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Posts Tagged ‘Freaks of Asheville’

This is a great article about LAAFF co-Founder and Arts 2 People’s executive director, Kitty Love. I have worked with Kitty for 8+ years now on Arts 2 People and LAAFF as well as other projects and so appreciate the telling of the inception of LAAFF and news on the creation of an artist resource center in Asheville. Great article Jason! There are some long excerpts below, please follow the link to read the full article.

Margaret Lauzon, Kitty Love, and Erin Scholze (Dreamspider) at LAAFF 2009

For Love of Lexington: LAAFF co-founder Kitty Love works to support Asheville’s artists

by Jason Sandford • September 5, 2010 in the Asheville Citizen Times.

Kitty Love enjoys a good freak.

It’s a descriptor she’s adopted for a unique fundraising project and a noun a neutral observer might use for some of the clients who come into the Liquid Dragon tattoo shop she works out of on Lexington Avenue.

… …

“Anybody can be a freak,” Love said. “It’s just a way to describe who’s being their authentic selves.”

And it’s those emerging artists and creative types who help make Asheville the tourism destination it is, she added.

That’s why she’s spent the better part of the past decade supporting and promoting artists as executive director of the nonprofit Arts 2 People, as a staunch advocate for the creation of an artists resource center and as the promoter of sideline projects such as the “Freaks of Asheville” calendar and the Lexington Avenue Arts and Fun Festival .

…   …   …

Having a LAAFF

Love knew Lexington Avenue had something in its eclectic collection of independently owned clothing stores, record shops and restaurants. Love says she saw “a loose conglomeration of individuals coming together to share their unique perspectives in a way that is culture-changing.”

Love and her partner at the time, Michael Mooney, opened Sky People Gallery and Studio on the street. The gallery opened about a month before the terrorist attacks of Sept. 11, 2001. The economy sputtered, so Love says she and Mooney dreamed up the Lexington Avenue Arts and Fun Festival the following year to give the area a boost.

“We really wanted to see that Lexington Avenue culture grow without getting gentrified,” Love says.

More an anything-goes block party than an official festival, the event took root with street games like Bowling for Karma — knock over the right Hindu god and erase that awful sin — and Baby-head Putt Putt.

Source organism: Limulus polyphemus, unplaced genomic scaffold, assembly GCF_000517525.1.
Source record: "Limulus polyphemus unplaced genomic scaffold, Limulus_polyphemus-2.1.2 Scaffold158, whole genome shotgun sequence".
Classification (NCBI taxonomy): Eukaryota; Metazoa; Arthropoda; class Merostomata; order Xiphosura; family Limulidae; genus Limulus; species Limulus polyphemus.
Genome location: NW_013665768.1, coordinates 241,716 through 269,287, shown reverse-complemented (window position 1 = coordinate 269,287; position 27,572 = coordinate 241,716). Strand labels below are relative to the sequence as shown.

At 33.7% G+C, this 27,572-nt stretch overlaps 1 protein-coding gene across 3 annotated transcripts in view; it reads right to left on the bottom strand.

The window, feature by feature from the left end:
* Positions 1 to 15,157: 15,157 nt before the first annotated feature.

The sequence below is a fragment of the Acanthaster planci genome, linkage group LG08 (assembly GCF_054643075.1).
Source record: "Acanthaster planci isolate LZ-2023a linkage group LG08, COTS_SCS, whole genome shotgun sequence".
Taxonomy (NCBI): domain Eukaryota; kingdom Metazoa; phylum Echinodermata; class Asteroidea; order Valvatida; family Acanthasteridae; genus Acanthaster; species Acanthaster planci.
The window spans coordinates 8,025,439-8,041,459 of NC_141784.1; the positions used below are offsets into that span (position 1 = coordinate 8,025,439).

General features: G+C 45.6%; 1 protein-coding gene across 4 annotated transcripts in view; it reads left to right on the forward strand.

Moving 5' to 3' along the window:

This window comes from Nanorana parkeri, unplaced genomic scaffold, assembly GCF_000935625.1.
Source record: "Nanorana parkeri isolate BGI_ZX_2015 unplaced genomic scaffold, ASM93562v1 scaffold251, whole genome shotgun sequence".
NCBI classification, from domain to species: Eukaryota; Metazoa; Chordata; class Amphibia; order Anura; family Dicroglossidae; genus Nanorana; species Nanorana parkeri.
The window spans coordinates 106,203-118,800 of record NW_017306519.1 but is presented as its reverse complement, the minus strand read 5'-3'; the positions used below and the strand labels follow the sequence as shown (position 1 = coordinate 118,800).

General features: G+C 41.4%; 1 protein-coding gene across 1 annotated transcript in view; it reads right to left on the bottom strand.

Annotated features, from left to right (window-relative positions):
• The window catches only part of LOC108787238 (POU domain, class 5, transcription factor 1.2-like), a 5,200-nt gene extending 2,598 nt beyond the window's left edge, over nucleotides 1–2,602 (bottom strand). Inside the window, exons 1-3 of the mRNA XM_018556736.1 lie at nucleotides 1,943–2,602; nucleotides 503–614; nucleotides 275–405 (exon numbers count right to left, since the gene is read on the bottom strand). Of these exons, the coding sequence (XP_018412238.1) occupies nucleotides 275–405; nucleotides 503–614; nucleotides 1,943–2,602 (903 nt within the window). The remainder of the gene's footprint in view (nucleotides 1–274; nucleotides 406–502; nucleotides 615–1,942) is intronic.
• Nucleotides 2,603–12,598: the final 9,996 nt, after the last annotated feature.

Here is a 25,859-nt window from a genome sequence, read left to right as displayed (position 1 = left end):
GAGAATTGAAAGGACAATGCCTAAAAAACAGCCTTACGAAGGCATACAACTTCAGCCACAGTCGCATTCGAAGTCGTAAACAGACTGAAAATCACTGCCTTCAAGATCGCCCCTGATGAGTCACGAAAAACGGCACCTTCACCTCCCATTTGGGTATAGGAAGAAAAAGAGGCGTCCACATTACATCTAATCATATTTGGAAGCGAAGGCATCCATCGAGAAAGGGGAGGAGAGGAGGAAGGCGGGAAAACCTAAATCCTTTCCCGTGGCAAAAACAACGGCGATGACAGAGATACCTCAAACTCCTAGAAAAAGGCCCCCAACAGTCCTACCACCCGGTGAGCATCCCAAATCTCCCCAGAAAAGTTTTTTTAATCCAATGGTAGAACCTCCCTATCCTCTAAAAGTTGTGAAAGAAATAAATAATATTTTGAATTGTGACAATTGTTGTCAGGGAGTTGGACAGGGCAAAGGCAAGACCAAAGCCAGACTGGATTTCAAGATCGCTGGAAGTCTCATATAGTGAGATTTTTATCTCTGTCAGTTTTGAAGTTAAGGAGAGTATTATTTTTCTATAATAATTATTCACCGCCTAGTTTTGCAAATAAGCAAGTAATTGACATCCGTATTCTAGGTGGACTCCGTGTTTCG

Now in its ninth year, LAAFF is a full-blown, daylong event known for embracing Asheville’s freaky side.

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“LAAFF is meant to show that individual self-expression is actually a more attractive product” than other festivals with a more corporate flavor, Love said.

Resources for artists

The Lexington Avenue festival is perhaps the most visible manifestation of Love’s passion, but she’s been working to support young artists through the nonprofit Arts 2 People she leads, and through the ongoing effort to create an artists resource center.

…   …

Arts 2 People, which survives on a shoestring budget, includes outreach and education projects. Love readily admits she doesn’t have the best skills when it comes to raising money and jokes that she needs a “development angel” to swoop in and help.

Love’s dream of creating an artists resource center may strike at her heart the deepest.

She said her mantra is “the wisdom is in the circle,” a guidepost for creating an umbrella organization that can offer young artist-entrepreneurs a wide range of support they need.

It will be “a professional development resource center” that can offer tips on where to find rental space, equipment or specific training, she said.

“When you’re someone who makes pots, that’s what you want to do. But you need to take pictures of your pots to market them, and you need to make business cards with pots on them to network,” Love said.

A resource center could also help identify the exact number of artists in Asheville — she guesses the number at between 6,000 and 8,000 — and the true economic impact they have.

Such a study would go a long way toward cementing the importance of artists to the local economy in the minds of decision-makers, she said.